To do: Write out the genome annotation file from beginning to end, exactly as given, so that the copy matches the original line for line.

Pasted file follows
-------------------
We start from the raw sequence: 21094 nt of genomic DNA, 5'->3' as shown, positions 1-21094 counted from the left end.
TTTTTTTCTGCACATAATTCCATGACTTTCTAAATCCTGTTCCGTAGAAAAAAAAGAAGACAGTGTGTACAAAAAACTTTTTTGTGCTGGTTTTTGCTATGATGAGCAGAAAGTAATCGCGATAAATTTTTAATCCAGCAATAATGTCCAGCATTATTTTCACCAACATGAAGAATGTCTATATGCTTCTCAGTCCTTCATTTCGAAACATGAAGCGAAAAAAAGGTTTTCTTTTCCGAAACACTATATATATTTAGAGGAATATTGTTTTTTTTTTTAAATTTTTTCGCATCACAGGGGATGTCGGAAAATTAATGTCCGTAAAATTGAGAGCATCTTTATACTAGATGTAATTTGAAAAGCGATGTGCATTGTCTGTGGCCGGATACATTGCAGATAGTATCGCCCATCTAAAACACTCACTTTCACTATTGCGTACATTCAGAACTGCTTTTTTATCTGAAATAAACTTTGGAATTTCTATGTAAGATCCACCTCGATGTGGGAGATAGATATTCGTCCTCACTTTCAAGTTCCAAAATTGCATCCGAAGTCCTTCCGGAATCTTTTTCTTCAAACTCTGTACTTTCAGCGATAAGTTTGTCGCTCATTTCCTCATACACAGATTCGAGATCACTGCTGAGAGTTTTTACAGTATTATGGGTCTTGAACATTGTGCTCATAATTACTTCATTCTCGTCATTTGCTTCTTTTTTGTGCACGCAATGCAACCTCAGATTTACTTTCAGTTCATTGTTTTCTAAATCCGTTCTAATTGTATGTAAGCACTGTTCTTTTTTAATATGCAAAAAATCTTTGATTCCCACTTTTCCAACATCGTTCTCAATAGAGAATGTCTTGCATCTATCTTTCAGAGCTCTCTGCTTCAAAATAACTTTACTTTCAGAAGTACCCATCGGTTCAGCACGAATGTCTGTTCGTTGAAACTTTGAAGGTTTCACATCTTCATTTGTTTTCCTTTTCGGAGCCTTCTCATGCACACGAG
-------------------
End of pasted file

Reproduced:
We start from the raw sequence: 21094 nt of genomic DNA, 5'->3' as shown, positions 1-21094 counted from the left end.
TTTTTTTCTGCACATAATTCCATGACTTTCTAAATCCTGTTCCGTAGAAAAAAAAGAAGACAGTGTGTACAAAAAACTTTTTTGTGCTGGTTTTTGCTATGATGAGCAGAAAGTAATCGCGATAAATTTTTAATCCAGCAATAATGTCCAGCATTATTTTCACCAACATGAAGAATGTCTATATGCTTCTCAGTCCTTCATTTCGAAACATGAAGCGAAAAAAAGGTTTTCTTTTCCGAAACACTATATATATTTAGAGGAATATTGTTTTTTTTTTTAAATTTTTTCGCATCACAGGGGATGTCGGAAAATTAATGTCCGTAAAATTGAGAGCATCTTTATACTAGATGTAATTTGAAAAGCGATGTGCATTGTCTGTGGCCGGATACATTGCAGATAGTATCGCCCATCTAAAACACTCACTTTCACTATTGCGTACATTCAGAACTGCTTTTTTATCTGAAATAAACTTTGGAATTTCTATGTAAGATCCACCTCGATGTGGGAGATAGATATTCGTCCTCACTTTCAAGTTCCAAAATTGCATCCGAAGTCCTTCCGGAATCTTTTTCTTCAAACTCTGTACTTTCAGCGATAAGTTTGTCGCTCATTTCCTCATACACAGATTCGAGATCACTGCTGAGAGTTTTTACAGTATTATGGGTCTTGAACATTGTGCTCATAATTACTTCATTCTCGTCATTTGCTTCTTTTTTGTGCACGCAATGCAACCTCAGATTTACTTTCAGTTCATTGTTTTCTAAATCCGTTCTAATTGTATGTAAGCACTGTTCTTTTTTAATATGCAAAAAATCTTTGATTCCCACTTTTCCAACATCGTTCTCAATAGAGAATGTCTTGCATCTATCTTTCAGAGCTCTCTGCTTCAAAATAACTTTACTTTCAGAAGTACCCATCGGTTCAGCACGAATGTCTGTTCGTTGAAACTTTGAAGGTTTCACATCTTCATTTGTTTTCCTTTTCGGAGCCTTCTCATGCACACGAG